Rampant misuse of AI voice generation is stirring fear and speculation across multiple industries, as the rapidly developing technology spurs increasing cases of imitation, political deepfakes and security disruption.
Five years on from the now-infamous PSA clip showing a deepfake of US president Barack Obama forewarning the dangers of misinformation due to burgeoning artificial intelligence technologies, AI technology has vastly improved at producing fraudulent images, voice and video content – and is widely accessible to anybody with a computer and a modest budget.
This year has seen a widespread adoption of AI voice generation, a type of artificial intelligence used to create synthesised voices which sound like natural human speech.
"Voice synthesis is not new – think Wavenet and most recently Vall-E, Deep Voice – but what has changed is the access to the technology and the ease of use," said Nishan Mills, principle architect at Centre for Data Analytics and Cognition, La Trobe University.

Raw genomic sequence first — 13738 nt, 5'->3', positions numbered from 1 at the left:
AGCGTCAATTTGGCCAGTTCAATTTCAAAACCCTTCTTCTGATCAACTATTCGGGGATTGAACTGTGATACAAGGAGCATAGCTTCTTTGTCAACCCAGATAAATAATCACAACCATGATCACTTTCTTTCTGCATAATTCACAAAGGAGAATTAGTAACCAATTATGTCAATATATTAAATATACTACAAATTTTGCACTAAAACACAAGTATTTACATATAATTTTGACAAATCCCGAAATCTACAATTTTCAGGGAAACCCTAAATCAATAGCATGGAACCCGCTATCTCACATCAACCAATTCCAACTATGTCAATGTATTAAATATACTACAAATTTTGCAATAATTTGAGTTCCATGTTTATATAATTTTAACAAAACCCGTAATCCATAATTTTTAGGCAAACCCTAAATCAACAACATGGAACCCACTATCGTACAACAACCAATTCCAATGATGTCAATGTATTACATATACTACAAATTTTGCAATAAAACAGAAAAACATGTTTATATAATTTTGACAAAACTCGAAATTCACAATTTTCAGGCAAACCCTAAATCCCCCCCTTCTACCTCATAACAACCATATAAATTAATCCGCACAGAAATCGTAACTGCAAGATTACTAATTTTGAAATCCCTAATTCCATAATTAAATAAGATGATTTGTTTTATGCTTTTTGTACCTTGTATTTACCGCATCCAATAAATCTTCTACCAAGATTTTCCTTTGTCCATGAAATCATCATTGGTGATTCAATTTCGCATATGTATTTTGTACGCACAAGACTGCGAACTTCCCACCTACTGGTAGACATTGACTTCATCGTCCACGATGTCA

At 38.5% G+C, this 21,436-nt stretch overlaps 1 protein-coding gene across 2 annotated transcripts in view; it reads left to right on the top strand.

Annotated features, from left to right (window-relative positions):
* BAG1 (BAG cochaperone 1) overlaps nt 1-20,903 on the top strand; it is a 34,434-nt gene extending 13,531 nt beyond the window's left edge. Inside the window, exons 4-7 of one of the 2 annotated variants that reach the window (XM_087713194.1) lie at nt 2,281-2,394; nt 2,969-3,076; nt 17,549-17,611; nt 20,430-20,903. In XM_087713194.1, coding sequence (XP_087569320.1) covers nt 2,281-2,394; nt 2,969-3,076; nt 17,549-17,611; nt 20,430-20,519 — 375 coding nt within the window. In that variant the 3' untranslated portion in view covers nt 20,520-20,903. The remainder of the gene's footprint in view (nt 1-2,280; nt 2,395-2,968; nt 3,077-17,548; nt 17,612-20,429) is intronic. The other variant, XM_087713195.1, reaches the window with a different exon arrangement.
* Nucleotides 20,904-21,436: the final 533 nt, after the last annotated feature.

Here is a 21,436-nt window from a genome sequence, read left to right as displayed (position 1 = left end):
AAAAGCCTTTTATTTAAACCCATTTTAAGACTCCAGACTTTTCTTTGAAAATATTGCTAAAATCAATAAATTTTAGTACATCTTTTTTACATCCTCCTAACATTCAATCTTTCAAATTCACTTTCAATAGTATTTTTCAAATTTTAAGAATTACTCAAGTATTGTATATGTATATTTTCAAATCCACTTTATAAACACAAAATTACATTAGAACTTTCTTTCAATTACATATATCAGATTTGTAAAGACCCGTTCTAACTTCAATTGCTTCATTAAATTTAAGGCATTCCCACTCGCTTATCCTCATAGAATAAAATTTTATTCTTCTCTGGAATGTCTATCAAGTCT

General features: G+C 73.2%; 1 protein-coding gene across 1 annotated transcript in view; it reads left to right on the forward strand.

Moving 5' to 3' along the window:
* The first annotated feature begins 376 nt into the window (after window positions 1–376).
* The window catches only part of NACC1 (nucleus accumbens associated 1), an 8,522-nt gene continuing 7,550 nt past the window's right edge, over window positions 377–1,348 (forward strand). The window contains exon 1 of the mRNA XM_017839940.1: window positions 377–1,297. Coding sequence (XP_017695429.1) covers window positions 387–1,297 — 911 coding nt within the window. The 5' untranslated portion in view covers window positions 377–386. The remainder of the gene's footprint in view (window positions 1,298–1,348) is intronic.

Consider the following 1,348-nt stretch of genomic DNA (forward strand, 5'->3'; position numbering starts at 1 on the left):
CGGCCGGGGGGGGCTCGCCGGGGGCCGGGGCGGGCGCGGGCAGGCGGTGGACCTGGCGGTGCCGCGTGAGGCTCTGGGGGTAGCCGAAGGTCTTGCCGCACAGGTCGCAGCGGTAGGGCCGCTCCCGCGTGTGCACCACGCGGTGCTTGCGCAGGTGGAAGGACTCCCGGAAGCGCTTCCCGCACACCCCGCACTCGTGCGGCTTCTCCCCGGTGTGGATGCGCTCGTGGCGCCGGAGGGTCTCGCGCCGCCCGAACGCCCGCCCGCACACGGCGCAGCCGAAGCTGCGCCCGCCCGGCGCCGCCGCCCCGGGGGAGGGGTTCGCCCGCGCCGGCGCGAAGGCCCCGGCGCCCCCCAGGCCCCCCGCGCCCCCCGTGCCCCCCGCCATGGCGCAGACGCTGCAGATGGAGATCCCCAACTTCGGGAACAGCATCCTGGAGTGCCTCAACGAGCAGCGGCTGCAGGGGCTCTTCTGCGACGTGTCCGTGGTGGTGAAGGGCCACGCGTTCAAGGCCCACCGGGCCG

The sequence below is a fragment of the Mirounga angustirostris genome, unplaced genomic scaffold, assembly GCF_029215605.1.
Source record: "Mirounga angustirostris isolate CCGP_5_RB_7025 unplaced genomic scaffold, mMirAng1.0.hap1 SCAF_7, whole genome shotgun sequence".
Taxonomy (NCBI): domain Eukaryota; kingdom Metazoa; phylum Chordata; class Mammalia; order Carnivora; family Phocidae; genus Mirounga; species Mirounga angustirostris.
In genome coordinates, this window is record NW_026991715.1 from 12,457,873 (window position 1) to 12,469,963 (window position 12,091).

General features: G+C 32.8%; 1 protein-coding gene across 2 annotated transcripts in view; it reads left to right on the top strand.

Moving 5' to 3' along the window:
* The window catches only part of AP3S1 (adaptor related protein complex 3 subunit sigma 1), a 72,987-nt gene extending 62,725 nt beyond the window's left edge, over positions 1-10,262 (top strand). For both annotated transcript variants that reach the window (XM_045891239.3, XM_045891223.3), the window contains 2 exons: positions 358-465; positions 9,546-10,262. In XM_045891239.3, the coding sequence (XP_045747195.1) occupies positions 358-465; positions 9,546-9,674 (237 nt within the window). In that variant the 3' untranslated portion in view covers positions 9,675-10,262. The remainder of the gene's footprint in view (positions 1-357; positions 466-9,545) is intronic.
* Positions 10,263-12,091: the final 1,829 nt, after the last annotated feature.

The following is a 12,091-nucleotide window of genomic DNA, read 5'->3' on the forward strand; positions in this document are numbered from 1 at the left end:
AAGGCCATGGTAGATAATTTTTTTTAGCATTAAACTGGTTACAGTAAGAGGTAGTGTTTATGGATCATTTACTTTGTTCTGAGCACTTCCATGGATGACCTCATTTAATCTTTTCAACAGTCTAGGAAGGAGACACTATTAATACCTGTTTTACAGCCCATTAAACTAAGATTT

"We see more widespread applications by lay users," said Mills.
One of the largest social media trends this month, particularly on TikTok, has been AI-generated clips of prominent politicians such as US president Joe Biden and Donald Trump sharing uncharacteristic announcements on video games and pop culture.
The advent of public-facing AI tools has given way to countless mock clips of public figures in dubious circumstances – whether it’s an AI-Biden signing an executive order on the brilliance of Minecraft, or Pope Francis sporting a fashionable Balenciaga jacket.
And while the "meme" culture surrounding generative AI can be thanked for hours of laughter-inducing content, the technology has already been adopted for far more nefarious uses.
Last month, images generated on AI program Midjourney fooled countless Twitter users into thinking Donald Trump had been arrested, and right-wing commentator Jack Posobiec aired a fairly convincing false video of Biden declaring the return of the US military draft in preparation for war.